Monday, March 28, 2011

I have a confession to make. I am very satisfied with my life and can count my blessings but have problems in one area: I want a home of my own. I know, I know. People all over the world live in hovels and can't care for their beloved children because of poverty/natural disaster/wars/general upheaval. I should feel very, very lucky. But at the moment I don't. I feel like I'm spinning my wheels. It doesn't help that the neighbors wake up my children, either.

So what do I do? I say a novena to St. Joseph. (For those whose lore of saints is as weak as mine, St. Joseph is Mary's spouse, stepdad to Jesus, and patron of fathers, families, homes, and carpenters among his many roles.)

Now, I'm thinking that this is great! I want a home. My husband wants meaningful employment. We need peace in the extended family. And what do I get for praying the novena? Do I get sleeping babies? Quiet neighbors? A change in circumstances? No. I was the one who was called to change.

What does St. Joseph have to do with us moms? I'm glad you asked. St. Joseph did whatever God asked of him. St. Joseph followed Judaic law with all his heart but loved God more. When Mary was found to be with child he was going to divorce her quietly out of compassion for her. He could have been cruel and exposed her. He didn't. He loved Mary more than his own manly pride. Then God told St. Joseph to take Mary for his wife. He did. Then move to Egypt and back again. And, oh yes, raise a child who is not his own. He did all of this lovingly and without question.

It's very tricky to tell a woman, a mother, to humble herself and give of herself without question. So many times it is used as an excuse to subjugate her. But humility to the will of God is different than subjugation to religious or societal norms which are man-made and often unjust. Remember that we are also God's beloved daughters. 

If we are to follow St. Joseph's example we should first look to our faith. What does Catholic teaching tell us? This can help us get through many difficult situations or avoid them entirely. Think of it this way: we are transformed by prayer. When we ask God what His will is for us we admit that we cannot see the universe in its entirety and maybe we are not asking for the right things. If we are stubborn, we are so busy being 'right' that we are willfully blind to the graces and beauty around us. We should persevere instead. In this way we work towards our dreams while being open to achieving them in a different, often better, way. When we are tempted to pray "God, help me get through this", maybe we should pray "God, help me transcend this". The difference is subtle but important. Do we want to just make it through or do we want to become closer to God?  Because, Ladies, we have a tough job. God demands our bodies, our sleep, our time, our ambitions for the future, and even our ambitions for our children. We are strong. We have to be. We are unsung. We are under constant scrutiny.  We are nothing to the world but we are the world to those who rely on us. Imagine the comfort and guidance we can give to our children. Imagine the damage we can do to them.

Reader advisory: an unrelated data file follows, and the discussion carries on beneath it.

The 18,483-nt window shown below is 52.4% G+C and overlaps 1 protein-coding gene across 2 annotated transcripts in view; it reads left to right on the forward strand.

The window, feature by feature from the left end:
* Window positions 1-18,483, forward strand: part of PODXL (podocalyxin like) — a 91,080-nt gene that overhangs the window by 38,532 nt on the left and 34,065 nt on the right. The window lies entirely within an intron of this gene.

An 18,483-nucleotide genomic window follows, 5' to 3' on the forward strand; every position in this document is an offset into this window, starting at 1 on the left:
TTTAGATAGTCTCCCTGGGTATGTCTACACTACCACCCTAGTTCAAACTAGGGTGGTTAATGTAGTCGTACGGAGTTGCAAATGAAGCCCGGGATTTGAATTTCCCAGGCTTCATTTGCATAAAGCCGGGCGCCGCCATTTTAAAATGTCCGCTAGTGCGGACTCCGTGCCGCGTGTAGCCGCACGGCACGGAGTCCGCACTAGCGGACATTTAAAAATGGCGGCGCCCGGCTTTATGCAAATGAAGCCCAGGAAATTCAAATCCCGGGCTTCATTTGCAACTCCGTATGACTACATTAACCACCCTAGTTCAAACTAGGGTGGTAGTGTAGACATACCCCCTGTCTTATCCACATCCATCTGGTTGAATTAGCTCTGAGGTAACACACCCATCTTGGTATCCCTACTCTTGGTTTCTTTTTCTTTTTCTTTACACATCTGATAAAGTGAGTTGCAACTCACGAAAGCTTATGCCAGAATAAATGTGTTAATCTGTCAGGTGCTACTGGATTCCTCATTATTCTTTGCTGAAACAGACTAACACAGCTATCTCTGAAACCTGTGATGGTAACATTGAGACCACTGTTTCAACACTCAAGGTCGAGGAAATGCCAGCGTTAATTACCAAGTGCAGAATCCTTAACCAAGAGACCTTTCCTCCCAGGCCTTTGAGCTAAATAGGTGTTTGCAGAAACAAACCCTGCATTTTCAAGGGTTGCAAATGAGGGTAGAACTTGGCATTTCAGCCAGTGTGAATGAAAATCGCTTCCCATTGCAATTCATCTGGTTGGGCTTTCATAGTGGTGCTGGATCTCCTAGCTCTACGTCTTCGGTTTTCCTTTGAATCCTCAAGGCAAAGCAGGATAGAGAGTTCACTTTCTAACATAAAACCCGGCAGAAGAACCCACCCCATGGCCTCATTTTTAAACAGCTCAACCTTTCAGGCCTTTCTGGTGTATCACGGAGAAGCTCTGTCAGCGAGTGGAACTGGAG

I never thought I would feel such devotion to a male saint. I never thought that one could teach me how to be a better mother. But St. Joseph is a beautiful example of someone who allows God to meet him where he is. God called St. Joseph to protect and raise Jesus in much the same way we are called to protect and raise our own babies. He did this quietly and humbly. St. Joseph doesn't have one spoken word in the bible but his life is a beacon two thousand years later. 

I learned all of this because I wanted a home of my own. 

St. Joseph, Ora Pro Nobis

Thursday, March 10, 2011

Ash Wednesday

Disclaimer - My daughter has been teething, my son has just gotten over croup, and I'm on pain medication due to a recent dental surgery. This is probably a very bad combination for writing a blog. My apologies in advance.

Yesterday was Ash Wednesday. This past Sunday I took both my children to church on my own and I swore that I would not do it again until my daughter was older. So along comes Ash Wednesday. It's the beginning of Lent. It's an important day. But important enough to take two children to church on my own when it's not even a holy day of obligation? Surely God would understand if I didn't make it. But then I wavered. What is one hour of misery and mommy humiliation compared to Jesus dying on the cross for us... So I had to wake my daughter up early from a nap to be in time to pick up my son from pre-school to make it to 12 noon mass without having time to feed the kids first. I was literally praying that God give me ANY excuse to change my plan. (Sometimes I think God finds our prayers highly amusing. But then if I could turn water into wine I would probably find life a bit more amusing too.)